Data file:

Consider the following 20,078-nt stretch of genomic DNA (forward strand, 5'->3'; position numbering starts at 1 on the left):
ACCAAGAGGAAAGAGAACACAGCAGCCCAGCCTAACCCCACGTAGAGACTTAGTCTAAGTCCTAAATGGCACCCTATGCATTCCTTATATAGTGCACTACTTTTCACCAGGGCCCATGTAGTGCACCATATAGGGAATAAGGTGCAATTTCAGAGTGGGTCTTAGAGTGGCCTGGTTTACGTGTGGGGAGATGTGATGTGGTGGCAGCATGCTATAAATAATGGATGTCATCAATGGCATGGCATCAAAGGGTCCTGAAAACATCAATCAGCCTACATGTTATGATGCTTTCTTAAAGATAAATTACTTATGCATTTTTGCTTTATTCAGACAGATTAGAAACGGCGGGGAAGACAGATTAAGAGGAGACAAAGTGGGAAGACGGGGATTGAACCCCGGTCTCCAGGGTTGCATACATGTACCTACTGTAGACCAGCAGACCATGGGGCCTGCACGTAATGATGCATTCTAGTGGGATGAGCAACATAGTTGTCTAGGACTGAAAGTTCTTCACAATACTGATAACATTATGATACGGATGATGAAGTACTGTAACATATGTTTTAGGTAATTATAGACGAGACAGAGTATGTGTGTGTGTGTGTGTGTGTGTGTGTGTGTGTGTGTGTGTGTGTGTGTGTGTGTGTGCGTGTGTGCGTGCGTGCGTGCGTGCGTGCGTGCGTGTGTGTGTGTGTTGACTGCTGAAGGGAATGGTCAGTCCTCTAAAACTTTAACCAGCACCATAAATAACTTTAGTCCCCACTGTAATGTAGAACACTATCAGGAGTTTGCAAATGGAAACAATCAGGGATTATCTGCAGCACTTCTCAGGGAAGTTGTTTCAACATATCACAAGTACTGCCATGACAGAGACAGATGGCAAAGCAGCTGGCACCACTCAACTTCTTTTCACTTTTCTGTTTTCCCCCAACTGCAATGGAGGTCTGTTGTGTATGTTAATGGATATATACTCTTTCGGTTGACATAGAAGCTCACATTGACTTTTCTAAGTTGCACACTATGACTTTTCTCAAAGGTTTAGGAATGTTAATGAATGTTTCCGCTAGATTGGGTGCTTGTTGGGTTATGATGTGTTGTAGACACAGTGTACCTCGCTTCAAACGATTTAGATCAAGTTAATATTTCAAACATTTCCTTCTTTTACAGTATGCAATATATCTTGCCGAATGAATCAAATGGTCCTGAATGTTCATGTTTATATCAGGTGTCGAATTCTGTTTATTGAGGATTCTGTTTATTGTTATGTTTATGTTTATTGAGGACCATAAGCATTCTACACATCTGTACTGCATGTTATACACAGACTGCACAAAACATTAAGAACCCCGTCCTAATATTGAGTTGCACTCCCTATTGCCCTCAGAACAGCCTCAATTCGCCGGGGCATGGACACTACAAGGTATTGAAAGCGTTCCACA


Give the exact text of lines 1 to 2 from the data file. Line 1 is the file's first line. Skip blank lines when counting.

Consider the following 20,078-nt stretch of genomic DNA (forward strand, 5'->3'; position numbering starts at 1 on the left):
ACCAAGAGGAAAGAGAACACAGCAGCCCAGCCTAACCCCACGTAGAGACTTAGTCTAAGTCCTAAATGGCACCCTATGCATTCCTTATATAGTGCACTACTTTTCACCAGGGCCCATGTAGTGCACCATATAGGGAATAAGGTGCAATTTCAGAGTGGGTCTTAGAGTGGCCTGGTTTACGTGTGGGGAGATGTGATGTGGTGGCAGCATGCTATAAATAATGGATGTCATCAATGGCATGGCATCAAAGGGTCCTGAAAACATCAATCAGCCTACATGTTATGATGCTTTCTTAAAGATAAATTACTTATGCATTTTTGCTTTATTCAGACAGATTAGAAACGGCGGGGAAGACAGATTAAGAGGAGACAAAGTGGGAAGACGGGGATTGAACCCCGGTCTCCAGGGTTGCATACATGTACCTACTGTAGACCAGCAGACCATGGGGCCTGCACGTAATGATGCATTCTAGTGGGATGAGCAACATAGTTGTCTAGGACTGAAAGTTCTTCACAATACTGATAACATTATGATACGGATGATGAAGTACTGTAACATATGTTTTAGGTAATTATAGACGAGACAGAGTATGTGTGTGTGTGTGTGTGTGTGTGTGTGTGTGTGTGTGTGTGTGTGTGTGTGTGTGTGCGTGTGTGCGTGCGTGCGTGCGTGCGTGCGTGCGTGTGTGTGTGTGTTGACTGCTGAAGGGAATGGTCAGTCCTCTAAAACTTTAACCAGCACCATAAATAACTTTAGTCCCCACTGTAATGTAGAACACTATCAGGAGTTTGCAAATGGAAACAATCAGGGATTATCTGCAGCACTTCTCAGGGAAGTTGTTTCAACATATCACAAGTACTGCCATGACAGAGACAGATGGCAAAGCAGCTGGCACCACTCAACTTCTTTTCACTTTTCTGTTTTCCCCCAACTGCAATGGAGGTCTGTTGTGTATGTTAATGGATATATACTCTTTCGGTTGACATAGAAGCTCACATTGACTTTTCTAAGTTGCACACTATGACTTTTCTCAAAGGTTTAGGAATGTTAATGAATGTTTCCGCTAGATTGGGTGCTTGTTGGGTTATGATGTGTTGTAGACACAGTGTACCTCGCTTCAAACGATTTAGATCAAGTTAATATTTCAAACATTTCCTTCTTTTACAGTATGCAATATATCTTGCCGAATGAATCAAATGGTCCTGAATGTTCATGTTTATATCAGGTGTCGAATTCTGTTTATTGAGGATTCTGTTTATTGTTATGTTTATGTTTATTGAGGACCATAAGCATTCTACACATCTGTACTGCATGTTATACACAGACTGCACAAAACATTAAGAACCCCGTCCTAATATTGAGTTGCACTCCCTATTGCCCTCAGAACAGCCTCAATTCGCCGGGGCATGGACACTACAAGGTATTGAAAGCGTTCCACA